In the development of XML based websites, there may at some point in time be a need for selecting particular nodes from an XML document rather than the entire document. The specification that is needed to handle this node selection is that of the XPath. Furthermore, XPath is also fully capable of handling other tasks such as the computing of strings, Boolean values as well as even numbers.
For anyone who has looked at an XML document in the past, you can see that its structure is basically like that of a tree. When using the XPath technology, you can select entries from on the XML document by determining the criteria for that selection. In its original development, XPath was created as a means of streamlining and providing a common syntax for the behaviours between the XPointer technology from Sun Microsystems and that of XSLT. Since its initial development, it has since been accepted by the World Wide Web Consortium and has been expanded for use in a number of other XML schemes like that of the XForms.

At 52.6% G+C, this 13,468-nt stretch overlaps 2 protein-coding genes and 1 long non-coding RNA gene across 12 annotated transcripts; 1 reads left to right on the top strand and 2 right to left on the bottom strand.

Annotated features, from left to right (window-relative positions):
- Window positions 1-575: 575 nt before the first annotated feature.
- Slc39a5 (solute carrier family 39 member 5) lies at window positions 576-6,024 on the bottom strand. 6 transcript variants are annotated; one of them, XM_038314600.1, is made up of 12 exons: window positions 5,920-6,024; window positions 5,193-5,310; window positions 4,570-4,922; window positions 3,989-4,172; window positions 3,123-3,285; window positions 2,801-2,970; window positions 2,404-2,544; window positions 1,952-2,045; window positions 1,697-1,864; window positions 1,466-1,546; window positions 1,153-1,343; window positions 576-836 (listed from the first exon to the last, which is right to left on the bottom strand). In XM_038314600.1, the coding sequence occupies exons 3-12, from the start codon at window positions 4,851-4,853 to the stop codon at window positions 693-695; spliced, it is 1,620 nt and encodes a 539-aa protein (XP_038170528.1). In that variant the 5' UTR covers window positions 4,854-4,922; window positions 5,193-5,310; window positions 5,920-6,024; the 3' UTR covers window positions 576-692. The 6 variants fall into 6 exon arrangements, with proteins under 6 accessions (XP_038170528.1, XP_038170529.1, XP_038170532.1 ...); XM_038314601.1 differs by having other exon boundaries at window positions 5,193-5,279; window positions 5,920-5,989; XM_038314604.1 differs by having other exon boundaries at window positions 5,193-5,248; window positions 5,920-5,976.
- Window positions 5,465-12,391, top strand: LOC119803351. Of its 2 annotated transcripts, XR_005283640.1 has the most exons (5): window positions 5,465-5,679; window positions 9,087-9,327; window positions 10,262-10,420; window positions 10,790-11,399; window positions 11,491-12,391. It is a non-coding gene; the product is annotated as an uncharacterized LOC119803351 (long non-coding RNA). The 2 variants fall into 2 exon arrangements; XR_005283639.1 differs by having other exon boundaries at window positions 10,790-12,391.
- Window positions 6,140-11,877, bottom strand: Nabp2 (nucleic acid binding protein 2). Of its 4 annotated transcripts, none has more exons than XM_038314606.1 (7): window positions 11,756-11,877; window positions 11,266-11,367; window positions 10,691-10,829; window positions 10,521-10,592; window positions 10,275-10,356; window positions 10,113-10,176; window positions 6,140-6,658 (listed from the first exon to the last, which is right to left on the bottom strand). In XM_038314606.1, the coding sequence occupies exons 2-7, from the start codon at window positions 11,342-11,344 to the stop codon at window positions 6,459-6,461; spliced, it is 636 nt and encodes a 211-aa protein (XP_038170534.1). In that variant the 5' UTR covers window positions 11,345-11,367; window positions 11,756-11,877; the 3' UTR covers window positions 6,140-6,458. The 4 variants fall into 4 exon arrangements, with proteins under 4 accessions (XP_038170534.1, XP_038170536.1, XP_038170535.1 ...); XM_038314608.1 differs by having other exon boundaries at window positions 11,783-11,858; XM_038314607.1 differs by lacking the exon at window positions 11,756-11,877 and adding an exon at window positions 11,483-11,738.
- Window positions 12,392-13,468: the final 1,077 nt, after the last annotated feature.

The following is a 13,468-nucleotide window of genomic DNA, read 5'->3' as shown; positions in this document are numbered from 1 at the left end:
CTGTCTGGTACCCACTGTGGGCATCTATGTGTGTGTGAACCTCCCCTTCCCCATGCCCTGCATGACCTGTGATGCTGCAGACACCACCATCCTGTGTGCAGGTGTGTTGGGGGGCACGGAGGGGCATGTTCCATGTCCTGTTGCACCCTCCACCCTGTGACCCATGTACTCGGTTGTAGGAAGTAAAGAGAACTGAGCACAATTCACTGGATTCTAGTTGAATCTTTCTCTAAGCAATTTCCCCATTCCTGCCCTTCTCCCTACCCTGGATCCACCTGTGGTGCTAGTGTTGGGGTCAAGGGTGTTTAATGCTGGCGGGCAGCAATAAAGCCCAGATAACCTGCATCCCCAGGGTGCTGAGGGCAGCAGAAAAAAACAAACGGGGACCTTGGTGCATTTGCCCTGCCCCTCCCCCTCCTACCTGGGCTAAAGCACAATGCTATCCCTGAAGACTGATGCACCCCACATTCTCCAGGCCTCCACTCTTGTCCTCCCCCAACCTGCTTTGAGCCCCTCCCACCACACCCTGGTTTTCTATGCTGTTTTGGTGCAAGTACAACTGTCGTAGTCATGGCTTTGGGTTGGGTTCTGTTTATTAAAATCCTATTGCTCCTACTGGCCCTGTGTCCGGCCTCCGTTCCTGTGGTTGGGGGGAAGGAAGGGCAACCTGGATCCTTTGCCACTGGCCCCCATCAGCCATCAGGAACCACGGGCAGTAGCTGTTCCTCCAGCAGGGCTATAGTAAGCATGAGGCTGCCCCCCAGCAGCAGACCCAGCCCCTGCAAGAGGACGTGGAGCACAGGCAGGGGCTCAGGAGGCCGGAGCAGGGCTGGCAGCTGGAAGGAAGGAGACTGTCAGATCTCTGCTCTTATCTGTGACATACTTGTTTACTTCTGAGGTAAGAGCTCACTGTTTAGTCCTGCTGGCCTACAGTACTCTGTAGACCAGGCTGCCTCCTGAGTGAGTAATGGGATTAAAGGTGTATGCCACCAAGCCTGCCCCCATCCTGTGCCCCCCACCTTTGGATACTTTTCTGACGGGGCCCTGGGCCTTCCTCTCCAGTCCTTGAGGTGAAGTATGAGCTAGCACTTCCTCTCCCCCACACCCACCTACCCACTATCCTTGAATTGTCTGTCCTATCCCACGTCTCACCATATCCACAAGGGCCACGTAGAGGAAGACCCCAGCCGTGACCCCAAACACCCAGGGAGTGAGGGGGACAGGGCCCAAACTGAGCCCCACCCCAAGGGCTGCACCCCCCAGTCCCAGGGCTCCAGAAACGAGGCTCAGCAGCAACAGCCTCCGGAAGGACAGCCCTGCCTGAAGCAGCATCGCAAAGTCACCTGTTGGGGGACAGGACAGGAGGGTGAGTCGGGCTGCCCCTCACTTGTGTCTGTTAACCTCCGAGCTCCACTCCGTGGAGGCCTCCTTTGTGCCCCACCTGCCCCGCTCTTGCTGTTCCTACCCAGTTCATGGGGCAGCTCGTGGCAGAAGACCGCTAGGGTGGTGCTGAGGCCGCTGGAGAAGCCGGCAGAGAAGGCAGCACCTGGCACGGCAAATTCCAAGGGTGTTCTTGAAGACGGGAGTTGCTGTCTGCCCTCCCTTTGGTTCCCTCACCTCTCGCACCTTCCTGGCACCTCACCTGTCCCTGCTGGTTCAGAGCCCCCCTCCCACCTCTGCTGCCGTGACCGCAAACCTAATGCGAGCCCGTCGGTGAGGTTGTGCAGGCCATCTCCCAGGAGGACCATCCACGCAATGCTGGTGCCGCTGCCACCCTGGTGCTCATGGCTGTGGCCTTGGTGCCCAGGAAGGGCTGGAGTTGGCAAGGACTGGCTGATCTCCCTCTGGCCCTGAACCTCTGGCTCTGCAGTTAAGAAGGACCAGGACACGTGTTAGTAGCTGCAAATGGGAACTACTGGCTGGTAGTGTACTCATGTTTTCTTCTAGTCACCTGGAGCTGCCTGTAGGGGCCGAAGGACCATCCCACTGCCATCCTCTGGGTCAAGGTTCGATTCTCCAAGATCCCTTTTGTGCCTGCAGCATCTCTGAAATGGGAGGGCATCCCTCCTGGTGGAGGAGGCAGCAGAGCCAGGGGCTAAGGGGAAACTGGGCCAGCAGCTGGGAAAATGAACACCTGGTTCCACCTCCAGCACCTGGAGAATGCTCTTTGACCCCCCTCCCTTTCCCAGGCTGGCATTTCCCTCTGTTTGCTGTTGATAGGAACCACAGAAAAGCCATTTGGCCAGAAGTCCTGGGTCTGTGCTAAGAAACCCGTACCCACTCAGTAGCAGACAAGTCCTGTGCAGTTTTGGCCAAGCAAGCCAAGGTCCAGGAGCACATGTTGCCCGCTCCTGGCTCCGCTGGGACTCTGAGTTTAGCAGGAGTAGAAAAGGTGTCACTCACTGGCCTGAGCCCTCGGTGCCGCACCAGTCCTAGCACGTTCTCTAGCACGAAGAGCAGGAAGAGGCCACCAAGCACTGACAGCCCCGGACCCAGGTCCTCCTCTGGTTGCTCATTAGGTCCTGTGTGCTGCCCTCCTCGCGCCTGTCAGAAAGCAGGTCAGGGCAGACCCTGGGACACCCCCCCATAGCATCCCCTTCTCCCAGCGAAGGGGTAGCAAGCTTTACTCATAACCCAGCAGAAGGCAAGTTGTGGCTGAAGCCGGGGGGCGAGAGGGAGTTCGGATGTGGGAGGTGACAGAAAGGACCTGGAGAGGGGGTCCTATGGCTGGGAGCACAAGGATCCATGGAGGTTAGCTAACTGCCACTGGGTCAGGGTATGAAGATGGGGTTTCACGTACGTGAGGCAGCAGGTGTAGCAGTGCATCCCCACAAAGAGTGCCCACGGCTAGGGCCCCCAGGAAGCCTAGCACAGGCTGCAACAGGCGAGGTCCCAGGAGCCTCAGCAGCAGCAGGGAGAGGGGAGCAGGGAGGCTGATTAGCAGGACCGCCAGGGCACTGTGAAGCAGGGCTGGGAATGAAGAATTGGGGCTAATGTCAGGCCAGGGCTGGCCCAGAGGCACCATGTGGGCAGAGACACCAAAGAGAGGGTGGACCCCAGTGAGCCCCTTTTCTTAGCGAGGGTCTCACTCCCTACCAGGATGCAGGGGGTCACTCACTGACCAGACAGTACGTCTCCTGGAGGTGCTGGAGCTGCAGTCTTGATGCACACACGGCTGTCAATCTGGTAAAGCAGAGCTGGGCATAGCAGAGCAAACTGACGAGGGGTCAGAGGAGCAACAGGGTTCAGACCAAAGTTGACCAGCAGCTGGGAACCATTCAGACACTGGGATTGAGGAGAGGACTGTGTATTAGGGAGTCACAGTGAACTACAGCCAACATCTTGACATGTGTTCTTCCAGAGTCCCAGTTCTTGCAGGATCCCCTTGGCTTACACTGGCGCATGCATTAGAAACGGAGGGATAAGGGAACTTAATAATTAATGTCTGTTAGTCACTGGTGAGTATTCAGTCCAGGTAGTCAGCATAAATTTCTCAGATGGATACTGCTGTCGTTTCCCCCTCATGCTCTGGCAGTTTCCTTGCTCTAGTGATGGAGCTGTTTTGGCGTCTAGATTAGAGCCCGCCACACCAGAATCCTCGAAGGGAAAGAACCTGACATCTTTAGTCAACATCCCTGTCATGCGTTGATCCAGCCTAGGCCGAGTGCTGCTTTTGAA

Today we are currently using the XPath 2.0 version which was accepted by the W3C at the beginning of 2007. While XPath 2.0 may be much larger and more robust of a language, there are still a number of developments which still make use of the older XPath 1.0.
The major difference between the two versions is that XPath 2.0 allows for a larger library of functions as well as operators which makes it able to support a richer selection of type sets. It was actually developed as a subset of the commonly used XQuerry before becoming the 2nd version of XPath.Original Authors: Nick
Edit Update Authors: M.A.Harris
Updated On: 04/03/2009